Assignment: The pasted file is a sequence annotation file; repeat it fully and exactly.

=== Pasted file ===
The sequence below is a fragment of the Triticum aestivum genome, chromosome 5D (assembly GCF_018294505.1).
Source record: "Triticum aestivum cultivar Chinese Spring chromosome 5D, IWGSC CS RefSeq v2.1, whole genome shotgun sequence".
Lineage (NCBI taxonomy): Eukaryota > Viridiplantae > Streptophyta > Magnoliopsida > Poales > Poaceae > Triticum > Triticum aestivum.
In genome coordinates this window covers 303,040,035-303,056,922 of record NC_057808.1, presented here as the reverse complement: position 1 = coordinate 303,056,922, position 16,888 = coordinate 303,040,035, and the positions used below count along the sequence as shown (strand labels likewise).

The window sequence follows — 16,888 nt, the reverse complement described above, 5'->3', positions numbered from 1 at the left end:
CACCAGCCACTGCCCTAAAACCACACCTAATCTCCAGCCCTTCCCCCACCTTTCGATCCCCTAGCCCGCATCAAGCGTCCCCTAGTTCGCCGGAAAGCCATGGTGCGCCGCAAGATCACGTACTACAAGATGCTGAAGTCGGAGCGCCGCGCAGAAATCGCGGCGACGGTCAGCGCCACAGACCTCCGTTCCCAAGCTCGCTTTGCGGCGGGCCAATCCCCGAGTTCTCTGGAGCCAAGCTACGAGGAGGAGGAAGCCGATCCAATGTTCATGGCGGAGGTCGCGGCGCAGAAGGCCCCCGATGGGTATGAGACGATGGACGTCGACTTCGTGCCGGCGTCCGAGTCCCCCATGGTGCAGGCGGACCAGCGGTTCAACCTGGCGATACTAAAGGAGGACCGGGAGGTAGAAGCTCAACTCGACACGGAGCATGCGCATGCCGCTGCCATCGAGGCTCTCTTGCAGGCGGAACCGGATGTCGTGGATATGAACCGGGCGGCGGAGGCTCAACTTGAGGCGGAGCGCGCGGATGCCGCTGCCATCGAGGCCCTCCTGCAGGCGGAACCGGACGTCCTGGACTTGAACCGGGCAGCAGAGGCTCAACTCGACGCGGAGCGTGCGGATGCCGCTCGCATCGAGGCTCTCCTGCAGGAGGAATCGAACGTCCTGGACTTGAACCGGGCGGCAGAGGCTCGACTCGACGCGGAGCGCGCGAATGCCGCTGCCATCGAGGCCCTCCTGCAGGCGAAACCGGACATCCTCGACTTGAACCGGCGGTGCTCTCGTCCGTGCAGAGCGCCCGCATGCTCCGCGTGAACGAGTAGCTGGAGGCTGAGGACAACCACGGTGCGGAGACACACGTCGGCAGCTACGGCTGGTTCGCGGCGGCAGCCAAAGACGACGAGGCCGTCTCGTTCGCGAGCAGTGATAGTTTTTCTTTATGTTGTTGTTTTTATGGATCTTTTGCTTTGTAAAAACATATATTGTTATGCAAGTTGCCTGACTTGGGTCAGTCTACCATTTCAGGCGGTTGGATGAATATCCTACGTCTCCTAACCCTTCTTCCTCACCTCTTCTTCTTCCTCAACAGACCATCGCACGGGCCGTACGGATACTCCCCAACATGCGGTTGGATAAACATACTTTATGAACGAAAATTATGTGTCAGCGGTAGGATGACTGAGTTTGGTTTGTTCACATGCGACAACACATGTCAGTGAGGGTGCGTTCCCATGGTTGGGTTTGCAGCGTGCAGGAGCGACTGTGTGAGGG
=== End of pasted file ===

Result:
The sequence below is a fragment of the Triticum aestivum genome, chromosome 5D (assembly GCF_018294505.1).
Source record: "Triticum aestivum cultivar Chinese Spring chromosome 5D, IWGSC CS RefSeq v2.1, whole genome shotgun sequence".
Lineage (NCBI taxonomy): Eukaryota > Viridiplantae > Streptophyta > Magnoliopsida > Poales > Poaceae > Triticum > Triticum aestivum.
In genome coordinates this window covers 303,040,035-303,056,922 of record NC_057808.1, presented here as the reverse complement: position 1 = coordinate 303,056,922, position 16,888 = coordinate 303,040,035, and the positions used below count along the sequence as shown (strand labels likewise).

The window sequence follows — 16,888 nt, the reverse complement described above, 5'->3', positions numbered from 1 at the left end:
CACCAGCCACTGCCCTAAAACCACACCTAATCTCCAGCCCTTCCCCCACCTTTCGATCCCCTAGCCCGCATCAAGCGTCCCCTAGTTCGCCGGAAAGCCATGGTGCGCCGCAAGATCACGTACTACAAGATGCTGAAGTCGGAGCGCCGCGCAGAAATCGCGGCGACGGTCAGCGCCACAGACCTCCGTTCCCAAGCTCGCTTTGCGGCGGGCCAATCCCCGAGTTCTCTGGAGCCAAGCTACGAGGAGGAGGAAGCCGATCCAATGTTCATGGCGGAGGTCGCGGCGCAGAAGGCCCCCGATGGGTATGAGACGATGGACGTCGACTTCGTGCCGGCGTCCGAGTCCCCCATGGTGCAGGCGGACCAGCGGTTCAACCTGGCGATACTAAAGGAGGACCGGGAGGTAGAAGCTCAACTCGACACGGAGCATGCGCATGCCGCTGCCATCGAGGCTCTCTTGCAGGCGGAACCGGATGTCGTGGATATGAACCGGGCGGCGGAGGCTCAACTTGAGGCGGAGCGCGCGGATGCCGCTGCCATCGAGGCCCTCCTGCAGGCGGAACCGGACGTCCTGGACTTGAACCGGGCAGCAGAGGCTCAACTCGACGCGGAGCGTGCGGATGCCGCTCGCATCGAGGCTCTCCTGCAGGAGGAATCGAACGTCCTGGACTTGAACCGGGCGGCAGAGGCTCGACTCGACGCGGAGCGCGCGAATGCCGCTGCCATCGAGGCCCTCCTGCAGGCGAAACCGGACATCCTCGACTTGAACCGGCGGTGCTCTCGTCCGTGCAGAGCGCCCGCATGCTCCGCGTGAACGAGTAGCTGGAGGCTGAGGACAACCACGGTGCGGAGACACACGTCGGCAGCTACGGCTGGTTCGCGGCGGCAGCCAAAGACGACGAGGCCGTCTCGTTCGCGAGCAGTGATAGTTTTTCTTTATGTTGTTGTTTTTATGGATCTTTTGCTTTGTAAAAACATATATTGTTATGCAAGTTGCCTGACTTGGGTCAGTCTACCATTTCAGGCGGTTGGATGAATATCCTACGTCTCCTAACCCTTCTTCCTCACCTCTTCTTCTTCCTCAACAGACCATCGCACGGGCCGTACGGATACTCCCCAACATGCGGTTGGATAAACATACTTTATGAACGAAAATTATGTGTCAGCGGTAGGATGACTGAGTTTGGTTTGTTCACATGCGACAACACATGTCAGTGAGGGTGCGTTCCCATGGTTGGGTTTGCAGCGTGCAGGAGCGACTGTGTGAGGG